as it occurs in commerce, as it is upon the state of 
molicular arrangement and the condition of its con- 
stituent carbon. 

It is certain that the blackest cast irons, viz., those 
which contain the largest quantities of uncombined 
carbon or graphite in a mere state of mixture, are 
acted upon by water and air the most rapidly. The 
gray or mottled iron as containing a less quantity of 
uncombined carbon, and having a denser structure is 
less acted upon. And the varieties of iron which pre- 
sent scarcely any symptoms of a crystalline texture at 
all, but still are grained or mottled, are those which 
are the least susceptible of alteration or decay. 

Chilled cast iron, of every sort, upon the whole, cor- 
rodes faster than the same sort of iron cast in green 
sand. And this is owing to the greater want of homo- 
geneity, in its surface, than that of any other sort of 
casting, by which the voltaic action produced at its 
surface, increases the corrosion to a greater extent, 
than its great density and hardness, and small amount 
of uncombined carbon are capable of retarding it, com- 



22 WATER. [Jan.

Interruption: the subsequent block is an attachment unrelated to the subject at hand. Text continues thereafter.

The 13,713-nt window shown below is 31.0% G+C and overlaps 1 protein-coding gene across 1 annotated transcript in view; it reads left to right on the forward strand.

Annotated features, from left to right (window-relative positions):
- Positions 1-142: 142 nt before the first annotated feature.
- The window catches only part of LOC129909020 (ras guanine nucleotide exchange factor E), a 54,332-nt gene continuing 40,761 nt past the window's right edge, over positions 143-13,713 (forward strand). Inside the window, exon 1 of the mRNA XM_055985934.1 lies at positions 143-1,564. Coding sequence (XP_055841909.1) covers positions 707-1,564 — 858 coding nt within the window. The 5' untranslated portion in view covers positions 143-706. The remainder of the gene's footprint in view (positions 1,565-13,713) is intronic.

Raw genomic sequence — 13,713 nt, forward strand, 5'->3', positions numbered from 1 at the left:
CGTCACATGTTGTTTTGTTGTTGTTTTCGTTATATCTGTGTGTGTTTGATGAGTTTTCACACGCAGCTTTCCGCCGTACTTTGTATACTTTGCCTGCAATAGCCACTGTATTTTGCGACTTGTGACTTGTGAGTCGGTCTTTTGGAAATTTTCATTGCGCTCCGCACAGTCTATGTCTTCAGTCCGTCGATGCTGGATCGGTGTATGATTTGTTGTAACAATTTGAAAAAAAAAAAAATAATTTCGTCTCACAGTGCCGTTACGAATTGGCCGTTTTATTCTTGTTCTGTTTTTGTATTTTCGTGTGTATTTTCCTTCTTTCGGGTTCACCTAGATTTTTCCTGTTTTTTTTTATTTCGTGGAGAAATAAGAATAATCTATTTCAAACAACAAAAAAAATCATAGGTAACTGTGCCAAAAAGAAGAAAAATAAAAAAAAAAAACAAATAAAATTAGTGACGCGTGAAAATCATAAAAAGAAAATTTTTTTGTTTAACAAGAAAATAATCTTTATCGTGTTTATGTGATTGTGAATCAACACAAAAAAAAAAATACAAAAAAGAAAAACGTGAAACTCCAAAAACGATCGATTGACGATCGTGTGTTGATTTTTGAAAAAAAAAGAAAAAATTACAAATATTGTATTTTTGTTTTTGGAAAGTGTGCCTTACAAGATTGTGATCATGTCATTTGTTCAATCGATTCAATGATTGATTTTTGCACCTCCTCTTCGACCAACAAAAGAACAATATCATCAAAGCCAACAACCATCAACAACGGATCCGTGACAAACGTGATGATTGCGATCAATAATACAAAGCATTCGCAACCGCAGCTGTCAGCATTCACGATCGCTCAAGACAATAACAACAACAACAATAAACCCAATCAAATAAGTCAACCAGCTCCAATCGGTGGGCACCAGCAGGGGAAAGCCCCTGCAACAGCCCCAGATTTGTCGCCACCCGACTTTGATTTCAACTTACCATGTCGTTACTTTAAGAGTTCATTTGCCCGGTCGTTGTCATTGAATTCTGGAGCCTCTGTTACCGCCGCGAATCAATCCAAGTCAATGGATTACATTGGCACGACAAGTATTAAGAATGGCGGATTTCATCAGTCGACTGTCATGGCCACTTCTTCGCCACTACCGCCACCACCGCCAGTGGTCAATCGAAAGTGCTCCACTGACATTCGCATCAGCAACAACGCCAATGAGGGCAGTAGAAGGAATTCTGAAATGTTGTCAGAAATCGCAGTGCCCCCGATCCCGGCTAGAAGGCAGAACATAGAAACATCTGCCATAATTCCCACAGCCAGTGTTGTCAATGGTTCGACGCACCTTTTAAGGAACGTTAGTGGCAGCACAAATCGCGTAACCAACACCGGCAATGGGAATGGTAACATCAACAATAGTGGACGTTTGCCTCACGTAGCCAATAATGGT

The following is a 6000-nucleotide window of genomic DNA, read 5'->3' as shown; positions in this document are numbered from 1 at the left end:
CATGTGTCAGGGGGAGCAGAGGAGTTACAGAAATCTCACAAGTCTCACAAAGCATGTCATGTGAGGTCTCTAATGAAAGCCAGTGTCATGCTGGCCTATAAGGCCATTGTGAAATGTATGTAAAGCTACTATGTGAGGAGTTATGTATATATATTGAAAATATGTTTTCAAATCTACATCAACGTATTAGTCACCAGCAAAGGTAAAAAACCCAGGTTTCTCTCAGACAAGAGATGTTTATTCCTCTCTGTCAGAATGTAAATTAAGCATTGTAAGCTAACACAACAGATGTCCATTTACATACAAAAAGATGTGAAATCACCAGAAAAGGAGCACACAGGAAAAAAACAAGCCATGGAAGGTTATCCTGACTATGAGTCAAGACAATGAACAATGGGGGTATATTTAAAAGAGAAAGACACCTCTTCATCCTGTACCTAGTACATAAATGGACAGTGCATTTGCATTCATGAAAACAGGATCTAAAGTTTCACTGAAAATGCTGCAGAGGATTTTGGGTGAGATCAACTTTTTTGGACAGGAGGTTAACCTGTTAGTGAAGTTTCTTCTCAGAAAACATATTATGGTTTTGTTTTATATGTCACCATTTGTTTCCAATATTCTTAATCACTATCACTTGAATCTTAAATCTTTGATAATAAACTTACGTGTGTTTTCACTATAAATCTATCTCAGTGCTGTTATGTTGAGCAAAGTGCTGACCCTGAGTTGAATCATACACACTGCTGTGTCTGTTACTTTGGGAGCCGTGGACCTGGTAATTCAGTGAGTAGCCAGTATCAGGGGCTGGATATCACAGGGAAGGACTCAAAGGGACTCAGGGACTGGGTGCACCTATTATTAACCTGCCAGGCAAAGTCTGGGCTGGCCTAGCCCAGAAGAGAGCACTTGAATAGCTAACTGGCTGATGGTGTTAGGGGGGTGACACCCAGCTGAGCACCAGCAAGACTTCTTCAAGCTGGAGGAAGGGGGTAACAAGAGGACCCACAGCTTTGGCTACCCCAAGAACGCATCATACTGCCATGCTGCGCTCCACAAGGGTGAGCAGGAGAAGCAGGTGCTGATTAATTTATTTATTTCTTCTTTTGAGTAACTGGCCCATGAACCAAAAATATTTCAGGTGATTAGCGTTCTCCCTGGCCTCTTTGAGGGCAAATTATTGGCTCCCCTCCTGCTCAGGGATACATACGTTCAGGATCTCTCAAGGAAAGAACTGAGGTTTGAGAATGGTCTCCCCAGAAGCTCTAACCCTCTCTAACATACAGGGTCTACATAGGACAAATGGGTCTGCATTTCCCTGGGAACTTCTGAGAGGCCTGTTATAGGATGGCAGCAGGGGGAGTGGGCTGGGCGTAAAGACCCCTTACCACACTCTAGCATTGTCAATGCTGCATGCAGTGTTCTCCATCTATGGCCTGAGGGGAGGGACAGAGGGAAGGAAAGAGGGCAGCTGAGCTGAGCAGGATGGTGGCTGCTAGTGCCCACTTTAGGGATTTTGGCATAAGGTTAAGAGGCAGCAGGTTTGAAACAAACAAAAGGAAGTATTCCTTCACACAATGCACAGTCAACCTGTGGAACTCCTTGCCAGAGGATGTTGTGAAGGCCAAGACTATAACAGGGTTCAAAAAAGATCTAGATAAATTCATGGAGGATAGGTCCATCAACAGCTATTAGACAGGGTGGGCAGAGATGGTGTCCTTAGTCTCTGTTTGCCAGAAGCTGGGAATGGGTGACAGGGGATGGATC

pared with other sorts of cast iron. When 5 however, 
iron moulded in sand, is exposed to corrosion, this takes 
place with considerable uniformity over the whole sur- 
face. But in chilled castings, the largest portion of the 
surface remains unchanged, and the corrosion is nearly 
or wholly confined to certain spots, and gradually pro- 
duces large tubercular concretions. 

The size, and perhaps the form of iron casting, forms 
one element, in the rate of its corrosion in water. Be- 
cause the thinner castings having cooled much faster 
and more irregularly than the thicker, are much less 
homogeneous, and contain veins and patches, harder 
than the rest of their substance ; hence the formation 
of voltaic couples and accelerated corrosion. 

He estimates that from three-tenths to four-tenths 
of an inch in depth, of cast iron one inch thick, and 
about six-tenths of an inch of wrought iron, will be 
destroyed in a century, in clear water. 

He also states that the ofiicers of the French artil- 
lery, after a number of experiments, found that the 
corrosion of iron by air and water, is greater in pro- 
portion to the purity and goodness of the coke, with 
which the iron is made, and that it is altered less, when